Southern California’s real estate market has seen its share of ups and downs in recent years. And in its upcoming season, Bravo’s “Million Dollar Listing Los Angeles” will deal with the initial effects of the coronavirus pandemic on the housing market.
The popular series returns for Season 12 later this month, covering the aftermath of California’s 2019 wildfires, and runs right up to the first rumbles of the pandemic in the U.S.
The Agency’s David Parnes and James Harris, two of the show’s stars, are right in the middle of all the machinations of the SoCal housing market. Parnes recently filled us in on what the pandemic means for buyers and sellers, whatever their income bracket.
And Parnes knows his stuff—he earned a bachelor’s degree in economics and politics with honors from the University of Manchester before he came over from England. He and Harris have been responsible for $1 billion in real estate sales since 2017.
Among the trophy properties they’ve helped clients buy and sell: The Manor in Holmby Hills for $120 million, Le Belvedere for $56 million, and other posh properties in Malibu, Bel Air, Beverly Hills, and the Hollywood Hills.
Here’s what Parnes had to say.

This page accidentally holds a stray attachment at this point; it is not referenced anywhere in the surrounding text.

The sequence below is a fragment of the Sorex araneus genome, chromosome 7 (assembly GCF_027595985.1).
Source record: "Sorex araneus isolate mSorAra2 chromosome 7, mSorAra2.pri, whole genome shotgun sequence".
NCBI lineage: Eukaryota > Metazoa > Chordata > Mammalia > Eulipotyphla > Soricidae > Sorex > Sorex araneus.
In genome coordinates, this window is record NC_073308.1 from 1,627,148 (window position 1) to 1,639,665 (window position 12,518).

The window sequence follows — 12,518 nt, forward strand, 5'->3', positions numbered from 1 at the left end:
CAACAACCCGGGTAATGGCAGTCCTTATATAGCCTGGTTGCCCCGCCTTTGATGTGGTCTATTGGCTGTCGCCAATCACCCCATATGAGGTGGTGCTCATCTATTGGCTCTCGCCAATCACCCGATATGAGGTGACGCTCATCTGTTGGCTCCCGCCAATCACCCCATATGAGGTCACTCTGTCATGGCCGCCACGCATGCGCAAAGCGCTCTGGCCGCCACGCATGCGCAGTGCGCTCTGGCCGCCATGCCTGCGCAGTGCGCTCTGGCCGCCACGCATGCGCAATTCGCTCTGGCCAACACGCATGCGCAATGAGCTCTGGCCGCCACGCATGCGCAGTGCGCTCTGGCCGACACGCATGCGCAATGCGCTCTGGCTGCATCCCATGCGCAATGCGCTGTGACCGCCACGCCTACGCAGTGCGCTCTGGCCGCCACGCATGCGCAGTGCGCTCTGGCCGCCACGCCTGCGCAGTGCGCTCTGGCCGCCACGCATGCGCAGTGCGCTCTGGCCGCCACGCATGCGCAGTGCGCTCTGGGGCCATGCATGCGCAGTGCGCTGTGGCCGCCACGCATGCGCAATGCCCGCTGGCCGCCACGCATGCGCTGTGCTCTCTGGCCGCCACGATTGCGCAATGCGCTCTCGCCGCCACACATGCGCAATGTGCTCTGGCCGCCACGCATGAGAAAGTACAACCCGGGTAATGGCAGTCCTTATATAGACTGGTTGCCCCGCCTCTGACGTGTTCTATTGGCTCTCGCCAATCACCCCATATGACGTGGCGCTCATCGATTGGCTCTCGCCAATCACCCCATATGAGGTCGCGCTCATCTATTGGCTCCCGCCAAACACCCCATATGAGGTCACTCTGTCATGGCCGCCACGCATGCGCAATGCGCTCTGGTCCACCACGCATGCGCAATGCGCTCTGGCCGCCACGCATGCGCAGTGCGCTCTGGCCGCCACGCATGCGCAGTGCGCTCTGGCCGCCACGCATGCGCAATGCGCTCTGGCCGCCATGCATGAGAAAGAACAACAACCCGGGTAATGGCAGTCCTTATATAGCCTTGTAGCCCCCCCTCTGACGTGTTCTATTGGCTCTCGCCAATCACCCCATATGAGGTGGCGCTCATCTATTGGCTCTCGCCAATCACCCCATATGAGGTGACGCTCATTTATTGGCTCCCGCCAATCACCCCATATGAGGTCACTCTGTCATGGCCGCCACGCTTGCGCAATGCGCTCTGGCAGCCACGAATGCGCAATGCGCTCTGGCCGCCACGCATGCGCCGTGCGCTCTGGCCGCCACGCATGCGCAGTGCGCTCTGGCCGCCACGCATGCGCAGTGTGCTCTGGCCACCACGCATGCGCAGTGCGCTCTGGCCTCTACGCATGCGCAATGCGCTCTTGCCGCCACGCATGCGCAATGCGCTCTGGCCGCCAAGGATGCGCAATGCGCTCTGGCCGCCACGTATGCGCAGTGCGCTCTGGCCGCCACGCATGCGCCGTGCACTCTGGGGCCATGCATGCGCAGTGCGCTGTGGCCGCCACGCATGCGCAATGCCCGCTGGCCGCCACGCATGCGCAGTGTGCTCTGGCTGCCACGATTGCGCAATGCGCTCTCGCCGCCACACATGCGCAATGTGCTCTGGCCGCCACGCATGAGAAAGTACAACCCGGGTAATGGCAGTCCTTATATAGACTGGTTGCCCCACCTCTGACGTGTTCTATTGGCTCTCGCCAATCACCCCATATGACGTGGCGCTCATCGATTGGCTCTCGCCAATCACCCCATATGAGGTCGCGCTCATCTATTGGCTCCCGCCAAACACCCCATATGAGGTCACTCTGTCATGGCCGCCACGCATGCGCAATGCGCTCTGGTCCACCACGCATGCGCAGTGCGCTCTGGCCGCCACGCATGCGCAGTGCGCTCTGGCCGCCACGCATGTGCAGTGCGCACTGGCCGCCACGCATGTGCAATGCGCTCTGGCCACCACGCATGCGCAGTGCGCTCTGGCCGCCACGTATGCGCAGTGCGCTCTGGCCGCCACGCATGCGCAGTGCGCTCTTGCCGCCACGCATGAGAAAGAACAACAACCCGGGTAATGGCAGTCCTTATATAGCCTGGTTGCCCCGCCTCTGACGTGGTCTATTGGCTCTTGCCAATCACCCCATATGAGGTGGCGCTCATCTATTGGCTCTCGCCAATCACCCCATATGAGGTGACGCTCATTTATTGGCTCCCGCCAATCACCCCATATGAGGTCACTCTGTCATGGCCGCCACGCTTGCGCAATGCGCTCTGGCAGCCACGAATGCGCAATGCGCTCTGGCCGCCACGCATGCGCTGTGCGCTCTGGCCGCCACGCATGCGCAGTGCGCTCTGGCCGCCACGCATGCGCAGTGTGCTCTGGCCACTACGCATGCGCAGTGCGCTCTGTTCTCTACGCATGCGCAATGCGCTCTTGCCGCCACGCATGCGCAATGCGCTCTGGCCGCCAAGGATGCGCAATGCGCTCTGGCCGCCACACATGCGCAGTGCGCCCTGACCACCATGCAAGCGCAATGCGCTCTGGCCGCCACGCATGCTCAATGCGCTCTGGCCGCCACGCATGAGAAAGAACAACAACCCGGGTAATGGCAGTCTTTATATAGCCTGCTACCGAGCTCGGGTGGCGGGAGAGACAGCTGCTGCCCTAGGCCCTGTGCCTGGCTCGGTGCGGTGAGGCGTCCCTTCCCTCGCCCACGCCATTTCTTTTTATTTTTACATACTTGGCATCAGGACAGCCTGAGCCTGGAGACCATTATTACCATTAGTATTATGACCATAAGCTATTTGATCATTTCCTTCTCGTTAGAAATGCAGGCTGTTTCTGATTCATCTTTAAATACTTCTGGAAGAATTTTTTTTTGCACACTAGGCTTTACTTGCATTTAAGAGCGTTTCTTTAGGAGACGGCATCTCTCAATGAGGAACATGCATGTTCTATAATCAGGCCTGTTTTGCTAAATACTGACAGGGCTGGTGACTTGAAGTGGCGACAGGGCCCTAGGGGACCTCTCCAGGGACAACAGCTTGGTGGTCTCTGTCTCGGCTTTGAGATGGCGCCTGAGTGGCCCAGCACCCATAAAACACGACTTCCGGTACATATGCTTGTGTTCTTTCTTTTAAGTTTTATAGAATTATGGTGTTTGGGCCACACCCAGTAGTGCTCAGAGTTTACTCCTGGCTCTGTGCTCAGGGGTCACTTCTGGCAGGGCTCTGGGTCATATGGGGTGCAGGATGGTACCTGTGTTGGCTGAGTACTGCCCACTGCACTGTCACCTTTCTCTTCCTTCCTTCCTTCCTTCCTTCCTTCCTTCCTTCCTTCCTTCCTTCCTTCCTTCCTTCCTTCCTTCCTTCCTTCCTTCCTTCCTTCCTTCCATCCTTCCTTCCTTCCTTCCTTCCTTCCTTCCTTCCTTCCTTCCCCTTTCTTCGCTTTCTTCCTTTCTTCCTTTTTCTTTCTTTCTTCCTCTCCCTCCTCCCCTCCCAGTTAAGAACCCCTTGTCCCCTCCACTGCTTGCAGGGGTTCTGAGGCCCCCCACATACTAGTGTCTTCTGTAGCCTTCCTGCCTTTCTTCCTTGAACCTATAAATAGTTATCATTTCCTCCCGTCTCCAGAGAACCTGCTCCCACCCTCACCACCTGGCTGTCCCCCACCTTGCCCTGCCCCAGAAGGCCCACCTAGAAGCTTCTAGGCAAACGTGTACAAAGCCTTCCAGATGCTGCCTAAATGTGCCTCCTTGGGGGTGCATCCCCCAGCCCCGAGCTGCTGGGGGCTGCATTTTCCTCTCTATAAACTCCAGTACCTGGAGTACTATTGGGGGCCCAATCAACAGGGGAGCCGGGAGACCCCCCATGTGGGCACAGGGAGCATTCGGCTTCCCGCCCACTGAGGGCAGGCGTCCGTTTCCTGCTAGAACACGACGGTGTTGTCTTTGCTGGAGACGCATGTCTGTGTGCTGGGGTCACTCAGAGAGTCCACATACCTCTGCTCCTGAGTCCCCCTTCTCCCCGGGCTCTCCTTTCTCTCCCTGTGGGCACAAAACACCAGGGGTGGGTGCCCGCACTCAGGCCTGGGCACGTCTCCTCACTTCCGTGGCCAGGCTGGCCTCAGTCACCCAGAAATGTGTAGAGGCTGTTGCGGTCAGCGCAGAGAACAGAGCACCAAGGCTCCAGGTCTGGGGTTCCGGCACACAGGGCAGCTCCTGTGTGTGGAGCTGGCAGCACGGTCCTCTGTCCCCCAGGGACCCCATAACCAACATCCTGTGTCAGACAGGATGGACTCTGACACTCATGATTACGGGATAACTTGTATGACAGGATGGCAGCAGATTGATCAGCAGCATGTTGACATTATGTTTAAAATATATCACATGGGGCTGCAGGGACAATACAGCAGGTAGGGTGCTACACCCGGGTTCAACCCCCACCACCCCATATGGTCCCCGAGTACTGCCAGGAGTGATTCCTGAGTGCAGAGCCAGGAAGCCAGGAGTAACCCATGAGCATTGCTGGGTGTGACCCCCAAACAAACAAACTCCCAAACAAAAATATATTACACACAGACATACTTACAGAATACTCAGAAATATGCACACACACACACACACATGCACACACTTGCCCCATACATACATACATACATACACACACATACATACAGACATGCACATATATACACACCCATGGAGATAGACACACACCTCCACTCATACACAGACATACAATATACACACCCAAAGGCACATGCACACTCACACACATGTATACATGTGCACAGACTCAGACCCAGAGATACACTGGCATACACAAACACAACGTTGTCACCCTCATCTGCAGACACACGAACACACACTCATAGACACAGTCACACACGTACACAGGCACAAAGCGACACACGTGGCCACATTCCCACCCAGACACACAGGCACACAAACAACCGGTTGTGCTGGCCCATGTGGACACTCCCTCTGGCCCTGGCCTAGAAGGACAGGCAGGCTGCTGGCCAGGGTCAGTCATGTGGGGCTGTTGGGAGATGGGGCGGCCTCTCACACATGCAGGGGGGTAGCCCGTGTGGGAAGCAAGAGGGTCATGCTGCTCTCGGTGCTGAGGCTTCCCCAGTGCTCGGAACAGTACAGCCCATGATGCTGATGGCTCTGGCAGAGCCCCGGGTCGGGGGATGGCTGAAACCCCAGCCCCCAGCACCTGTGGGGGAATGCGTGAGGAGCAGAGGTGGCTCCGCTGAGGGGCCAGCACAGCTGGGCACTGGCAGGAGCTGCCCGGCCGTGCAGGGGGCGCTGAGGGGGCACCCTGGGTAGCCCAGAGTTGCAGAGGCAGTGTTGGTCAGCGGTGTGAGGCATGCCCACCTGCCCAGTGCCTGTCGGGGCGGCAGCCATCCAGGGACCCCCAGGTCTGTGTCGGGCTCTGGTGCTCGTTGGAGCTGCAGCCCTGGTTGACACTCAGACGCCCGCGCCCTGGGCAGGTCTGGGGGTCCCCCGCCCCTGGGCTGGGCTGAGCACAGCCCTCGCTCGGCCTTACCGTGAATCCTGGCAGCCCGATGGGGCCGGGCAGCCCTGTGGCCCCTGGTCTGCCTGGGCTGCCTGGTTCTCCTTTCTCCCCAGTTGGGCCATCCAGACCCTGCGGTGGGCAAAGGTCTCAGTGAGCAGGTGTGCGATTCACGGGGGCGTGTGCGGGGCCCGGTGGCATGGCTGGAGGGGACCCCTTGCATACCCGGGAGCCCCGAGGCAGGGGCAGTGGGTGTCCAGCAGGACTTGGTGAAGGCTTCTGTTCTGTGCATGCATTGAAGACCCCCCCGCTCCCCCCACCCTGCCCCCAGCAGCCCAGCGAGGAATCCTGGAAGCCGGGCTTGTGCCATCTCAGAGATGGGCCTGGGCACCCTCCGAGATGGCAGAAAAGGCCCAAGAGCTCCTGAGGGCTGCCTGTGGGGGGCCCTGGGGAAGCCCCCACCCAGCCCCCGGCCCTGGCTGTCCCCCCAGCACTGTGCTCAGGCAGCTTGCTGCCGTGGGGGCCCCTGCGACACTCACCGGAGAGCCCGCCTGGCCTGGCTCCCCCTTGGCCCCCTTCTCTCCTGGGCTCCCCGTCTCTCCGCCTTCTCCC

Has the pandemic tanked the real estate market?
Not really. We’re actually quite busy, and there’s a surprising amount of activity going on. I feel people today have the opportunity to borrow cheap money, which is a huge advantage as far as affordability goes. People are able to lock in really great mortgage rates, and are perhaps able to get more property than they thought.
Also, the stock market is very volatile. So if your money is in stocks, bonds, or just in the bank, you’re really not getting much of a return there. Even bonds are risky. I feel that residential real estate is very, very safe right now. With cheap money readily available, there are a lot of buyers out there.
Do you see same positive trends apply to both the high and low ends of the market?
Absolutely, and I”ll tell you why: When you consider homes priced below $2 million, the vast majority of those buyers are getting mortgages. They’re able to get very, very good mortgages—lower rates than we’ve seen in years.
Are sellers skittish about listing these days?
No. We’re seeing a lot of listings right now, and they’re getting a lot of activity. We’re encouraging our sellers to put their properties on the market because the truth is, there are a lot of people at home. They’re looking at properties online, and it’s a good time for people to get their properties out there in front of these potential buyers.
Would you say we’re in a buyer’s market or a seller’s market?
There have been some opportunistic deals that have closed for a lot less than the asking prices.
However, I think in the sub-$5 million market, it’s still equally a buyer’s and seller’s market, because of the low borrowing rates. We’re still seeing multiple offers on good-quality product.
In the over-$5 million price range, we’re seeing slightly more discounts on asking prices, but nothing too dramatic at all. I still believe that if the product is beautiful and well-located and checks all the boxes, [the market is] still very much equal—neither a buyer nor seller’s market.
What advice do you give to home sellers in this economic environment?